Bechtel wealth has Underwritten new parkland at the presidio in San Francisco, among other big investments in California. Photo: Eug Png/shutterstock

Bechtel wealth has Underwritten new parkland at the presidio in San Francisco, among other big investments in California. Photo: Eug Png/shutterstock

You might not have heard of the Bechtel Corporation, but you’ve certainly heard of some of the projects on the company’s resume. Those include the Hoover Dam, the Chunnel between London and Paris, and numerous Olympic villages and stadiums.

Bechtel Corp. is the largest construction and engineering firm in the country, and currently the 11th largest privately held company in America. The founder, Warren A. Bechtel, died suddenly during the construction of the Hoover Dam, passing control to his son Stephen Davison Bechtel. In 1960, Stephen Sr. in turn passed the torch to his own son, S.D. Bechtel Jr., who oversaw company operations for the next three decades.

Like many stories of industrial success, Bechtel’s rise has often been entwined with controversy—including criminal charges for corrupt behavior overseas and a long record of misconduct as a federal contractor, resulting in $452 million in penalties since 1995.

At the same time, in what feels like a case study of the moral ambiguity of today’s Big Philanthropy, some of the vast wealth generated by this corporate giant has underwritten philanthropy for decades—mostly focused in California. Now, with Stephen D. Bechtel Jr.’s journey of giving seemingly drawing to a close, it’s a good moment to take stock of his legacy.

Bechtel, who is 95, is a type of donor we often refer to as a “super-citizen”—a philanthropist who sets out to bolster their home region through ambitious gifts and initiatives, often working in partnership with government. In recent years, he has also exemplified another trend we write about: the strong sense of urgency among some mega-givers to deploy their wealth on a relatively fast time table in a quest for greater impact.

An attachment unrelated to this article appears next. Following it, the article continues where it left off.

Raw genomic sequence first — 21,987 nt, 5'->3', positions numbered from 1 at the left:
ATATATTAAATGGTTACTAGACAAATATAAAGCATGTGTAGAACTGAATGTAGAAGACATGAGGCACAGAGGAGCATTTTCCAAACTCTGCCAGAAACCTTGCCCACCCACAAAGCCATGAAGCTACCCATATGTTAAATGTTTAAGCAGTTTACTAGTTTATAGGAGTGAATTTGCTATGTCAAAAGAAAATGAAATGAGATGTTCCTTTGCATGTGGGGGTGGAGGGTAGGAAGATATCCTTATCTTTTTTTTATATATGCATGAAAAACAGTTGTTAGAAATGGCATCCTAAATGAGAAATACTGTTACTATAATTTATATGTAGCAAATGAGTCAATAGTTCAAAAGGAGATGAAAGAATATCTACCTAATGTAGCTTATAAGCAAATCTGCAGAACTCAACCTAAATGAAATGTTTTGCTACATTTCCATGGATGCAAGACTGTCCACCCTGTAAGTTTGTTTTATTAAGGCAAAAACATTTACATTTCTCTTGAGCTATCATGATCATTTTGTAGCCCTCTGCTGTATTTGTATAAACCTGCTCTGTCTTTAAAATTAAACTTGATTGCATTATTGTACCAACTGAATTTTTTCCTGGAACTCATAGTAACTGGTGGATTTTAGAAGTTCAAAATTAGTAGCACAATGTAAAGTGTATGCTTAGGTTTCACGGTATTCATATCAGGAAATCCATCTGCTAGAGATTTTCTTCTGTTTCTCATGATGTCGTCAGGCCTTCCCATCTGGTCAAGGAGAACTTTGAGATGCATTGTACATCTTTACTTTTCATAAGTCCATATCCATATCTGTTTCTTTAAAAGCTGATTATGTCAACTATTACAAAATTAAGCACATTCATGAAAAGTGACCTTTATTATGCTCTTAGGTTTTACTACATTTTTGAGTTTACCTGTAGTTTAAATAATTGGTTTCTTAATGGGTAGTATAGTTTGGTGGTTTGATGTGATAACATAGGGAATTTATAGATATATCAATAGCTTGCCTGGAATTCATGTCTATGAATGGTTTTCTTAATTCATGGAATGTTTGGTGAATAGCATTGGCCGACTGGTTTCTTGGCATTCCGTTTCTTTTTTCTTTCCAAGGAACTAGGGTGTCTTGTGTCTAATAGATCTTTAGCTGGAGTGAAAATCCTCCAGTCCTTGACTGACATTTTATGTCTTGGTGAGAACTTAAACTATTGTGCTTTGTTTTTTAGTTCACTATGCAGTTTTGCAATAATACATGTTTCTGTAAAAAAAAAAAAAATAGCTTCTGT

Foundation History

The S.D. Bechtel, Jr. Foundation, which is due to shutter its doors this year, was established in 1957 with a commitment to helping California achieve long-term success. Many billionaire funders choose to fund issue areas that parallel their own career trajectory, and Bechtel is no different. As a graduate of Purdue University who earned his MBA from Stanford Graduate School, Stephen D. Bechtel Jr. is a highly educated winner in the engineering and construction space. It’s not surprising that his foundation has prioritized science and math education, making big investments in California’s K-12 system and key universities. Meanwhile, Bechtel’s other top priorities—environmental conservation and water management—reflect pressing concerns in California, a state that has battled drought and which has long sought to protect its wild areas in the face of relentless development pressures.

The foundation has deployed big chunks of wealth to advance its goals, especially over the last decade as it prepares to wind down, as IP has previously reported. Foundation Center data shows that the S.D. Bechtel, Jr. Foundation made over 3,000 grants totaling $915 million between 2010 and 2018.